I’ve just added La Vie En Rose as my ringtone, although I have trouble deciding whether I prefer – the Edith Piaf or the Grace Jones version.
I also have a great deal of respect for the current generation of producers (anyone who follows electronic music will know who the pioneers are right now) as well as earlier pioneers like Kraftwerk, Space, Jean-Michel Jarre, Jean Jacque Perrey, Gary Numan and Pet Shop Boys.
Actually, I just bought the Pet Shop Boys career visual retrospective called ‘Catalogue’ for our guests to read. You can clearly tell that Chris Lowe is a trained architect. Pet Shop Boys’ use of visual language is so consistent, and I love how their aesthetic conveys style, wit, art-world sensibility, and pop-culture savvy.
The most powerful alternative or street culture is usually either intellectual, literate, or sophisticated in some way and that tends to drive my playlist choices.
LF: What’s your favorite room at the Shangrila and why?
TA: I actually have two… Suite 607 & Suite 500.
607 is a spacious 1 bedroom suite with a full extensive kitchen. All the 6th floor suites have an al fresco terrace with breathtaking views overlooking the Pacific, but 607, at the back edge of the hotel, is unique as it has a stunning view of downtown Santa Monica, the 3rd Street Promenade, and even the Hollywood Hills.
500, is a huge 2 bedroom suite with 2 bathrooms, a full kitchen, and actually feels more like a penthouse apartment due to its spaciousness. Suite 500 sits at the apex of the hotel overlooking the Pacific Ocean, Palisades Park, and Malibu. All of the furniture is custom designed; warm grays, blacks, whites, and reds so as to compliment, not distract, the eye from the seductive blues of the ocean.
Both these suites have large soak tubs with jets, many of which overlook the ocean. I invested in a luxury bathing experience for our guests because this something that I myself have always looked for in a hotel.
LF: Speaking of favorites, my personal favorite spot is the cozy dining room! The food, delicious and the drinks, divine… Tells us about some “must-haves” including the infamous “Tamie-tini”…
TA: The Tamie-tini was inspired by my all time favorite, passion fruit, and as the mixologist described it, the Tamie-tini “is sweet and sassy, just like the owner.” Other favorites are the Pink Punk, and PG Tipsy (a PG Tips infused vodka) which has become very popular not just because of its witty name, but its surprisingly refreshing taste. Signature dishes are the Truffled Egg Toast, it speaks for itself, and of course the Sticky Toffee Pudding, a quintessential British comfort desert.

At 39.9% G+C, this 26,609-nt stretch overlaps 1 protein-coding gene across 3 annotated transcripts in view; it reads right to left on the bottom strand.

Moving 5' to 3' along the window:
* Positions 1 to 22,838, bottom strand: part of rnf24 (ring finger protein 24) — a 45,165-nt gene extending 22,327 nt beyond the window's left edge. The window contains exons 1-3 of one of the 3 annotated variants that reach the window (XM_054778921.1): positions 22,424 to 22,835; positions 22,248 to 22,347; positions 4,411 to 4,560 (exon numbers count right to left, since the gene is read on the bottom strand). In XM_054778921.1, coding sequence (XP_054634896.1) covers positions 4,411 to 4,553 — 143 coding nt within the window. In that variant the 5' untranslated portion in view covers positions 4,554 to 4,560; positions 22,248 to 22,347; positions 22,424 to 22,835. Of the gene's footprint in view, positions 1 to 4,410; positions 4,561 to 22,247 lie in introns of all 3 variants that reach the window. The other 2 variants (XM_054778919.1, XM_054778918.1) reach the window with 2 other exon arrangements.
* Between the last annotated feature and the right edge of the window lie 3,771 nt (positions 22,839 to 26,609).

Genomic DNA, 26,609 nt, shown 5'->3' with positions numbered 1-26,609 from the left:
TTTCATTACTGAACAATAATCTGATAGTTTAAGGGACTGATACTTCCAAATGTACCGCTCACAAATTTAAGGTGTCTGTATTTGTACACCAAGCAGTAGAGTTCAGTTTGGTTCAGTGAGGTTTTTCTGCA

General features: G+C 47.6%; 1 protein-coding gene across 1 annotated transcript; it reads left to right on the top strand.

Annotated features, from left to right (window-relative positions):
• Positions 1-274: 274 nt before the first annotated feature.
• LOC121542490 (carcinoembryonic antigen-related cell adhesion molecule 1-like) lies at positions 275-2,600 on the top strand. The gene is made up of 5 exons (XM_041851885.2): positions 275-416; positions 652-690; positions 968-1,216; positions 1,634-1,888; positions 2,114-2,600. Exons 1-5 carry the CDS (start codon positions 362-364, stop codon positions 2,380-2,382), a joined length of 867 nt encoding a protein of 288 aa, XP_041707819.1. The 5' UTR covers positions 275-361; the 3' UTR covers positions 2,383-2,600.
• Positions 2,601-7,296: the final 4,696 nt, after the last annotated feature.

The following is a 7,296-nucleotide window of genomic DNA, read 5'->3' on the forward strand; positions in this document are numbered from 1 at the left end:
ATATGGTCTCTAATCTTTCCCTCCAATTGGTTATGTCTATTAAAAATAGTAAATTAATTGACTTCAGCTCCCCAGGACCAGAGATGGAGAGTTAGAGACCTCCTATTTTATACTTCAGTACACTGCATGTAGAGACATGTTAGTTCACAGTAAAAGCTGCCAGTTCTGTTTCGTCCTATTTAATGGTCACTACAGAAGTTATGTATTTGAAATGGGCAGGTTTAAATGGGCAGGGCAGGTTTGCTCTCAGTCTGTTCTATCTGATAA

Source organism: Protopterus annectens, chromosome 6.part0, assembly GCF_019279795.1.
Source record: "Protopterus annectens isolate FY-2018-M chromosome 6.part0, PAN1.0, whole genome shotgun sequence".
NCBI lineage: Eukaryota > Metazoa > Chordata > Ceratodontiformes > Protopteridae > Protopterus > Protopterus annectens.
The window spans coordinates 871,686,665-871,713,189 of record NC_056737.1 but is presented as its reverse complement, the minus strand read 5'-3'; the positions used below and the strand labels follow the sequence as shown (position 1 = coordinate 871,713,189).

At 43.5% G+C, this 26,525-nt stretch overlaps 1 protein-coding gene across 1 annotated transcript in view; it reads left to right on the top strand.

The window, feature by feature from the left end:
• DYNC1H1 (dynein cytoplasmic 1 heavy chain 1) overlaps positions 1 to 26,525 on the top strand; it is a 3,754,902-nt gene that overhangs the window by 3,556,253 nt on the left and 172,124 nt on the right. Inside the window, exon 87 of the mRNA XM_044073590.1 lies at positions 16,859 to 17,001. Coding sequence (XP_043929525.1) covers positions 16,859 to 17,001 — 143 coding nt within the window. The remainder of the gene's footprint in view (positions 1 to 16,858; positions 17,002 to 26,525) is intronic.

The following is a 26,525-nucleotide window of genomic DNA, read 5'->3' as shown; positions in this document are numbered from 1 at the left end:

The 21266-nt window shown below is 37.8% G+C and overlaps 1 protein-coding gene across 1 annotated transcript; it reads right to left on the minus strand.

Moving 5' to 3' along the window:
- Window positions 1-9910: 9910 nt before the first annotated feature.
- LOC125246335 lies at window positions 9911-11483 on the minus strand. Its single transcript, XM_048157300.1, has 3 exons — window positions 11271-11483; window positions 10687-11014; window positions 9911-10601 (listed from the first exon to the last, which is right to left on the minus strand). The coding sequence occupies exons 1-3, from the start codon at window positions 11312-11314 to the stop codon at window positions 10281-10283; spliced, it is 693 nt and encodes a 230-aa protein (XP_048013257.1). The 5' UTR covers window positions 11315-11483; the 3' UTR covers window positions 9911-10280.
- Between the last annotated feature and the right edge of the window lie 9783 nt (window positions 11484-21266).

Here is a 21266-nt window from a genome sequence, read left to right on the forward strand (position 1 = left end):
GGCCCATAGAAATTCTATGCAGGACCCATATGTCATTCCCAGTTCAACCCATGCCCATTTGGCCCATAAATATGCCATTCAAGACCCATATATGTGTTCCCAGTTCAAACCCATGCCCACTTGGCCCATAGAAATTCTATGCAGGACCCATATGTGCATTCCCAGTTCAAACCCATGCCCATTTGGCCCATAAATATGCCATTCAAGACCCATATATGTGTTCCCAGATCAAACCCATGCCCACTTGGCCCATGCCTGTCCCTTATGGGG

I love the Dining Room and actually have family dinners quite often there. I wanted it to be reminiscent of an old gentlemen’s club and have the feel of an ocean-liner. We are one of the only restaurants in Santa Monica that has elevated ocean-views and overlooks Palisades Park.
LF: What’s new for you and Shangrila? Any events lined up through the fall?
TA: I don’t really think of the word ‘new’ when it comes to the Shangrila, we exist in more of a continuum. In many ways Shangrila hasn’t changed since it opened in 1939. I think it’s Shangrila’s sense of continuity that resonates so deeply with people; without wanting to be too pretentious, they feel the continuity of the building in their soul.
Most of our guests are repeat guests and one of things that draws them in is the experience of something timeless. We have one guest who has stayed 50 times in the past 2 years and on the other end of the spectrum we have guests who have been staying here since the 40’s, 50’s, 60’s, first arriving with their parents as children. There is nothing I enjoy more that sitting in the dining room with guests hearing their stories of Shangrila in years gone by. I want our guests to have a personal experience where they feel they are being warmly invited into someone’s home. We are just about small enough to achieve that sense of intimacy and welcome I’m looking for.
By popular demand we’re bringing back our Speakeasy Sundays, in Santa Monica’s only open-air rooftop bar, Suite 700. Featuring silver-screen stars Laurel & Hardy, Charlie Chaplin, and Harold Lloyd flickering in the background, complemented by bootleg blues and classic cocktails of the era; dress up in Coco-Chanel chic with the weekly password and receive a discreetly served complimentary cocktail.
I’m already planning Shangrila’s Diamond Jubilee (75th anniversary) in 2014. We’ll be making highly useful and desirable custom, unique, original, limited edition, commemorative products of the highest quality that will be gifted to our guests…but the details of those products are under wraps for now as they are still in development.
We’re perched in the center of the 20 mile wide Santa Monica bay overlooking the Pacific Ocean so I’m looking at installing a high-powered telescope on the roof of the hotel. I can’t help feeling seduced by the romance of rooftop star-gazing from our unique vantage point.
One of my greatest joys is devising ways to improve the Shangrila as a guest experience. I love the continuous, never-ending process of finding new ways to improve the property, express the Shangrila vision, enhance the atmosphere, and enrich the hotel’s culture.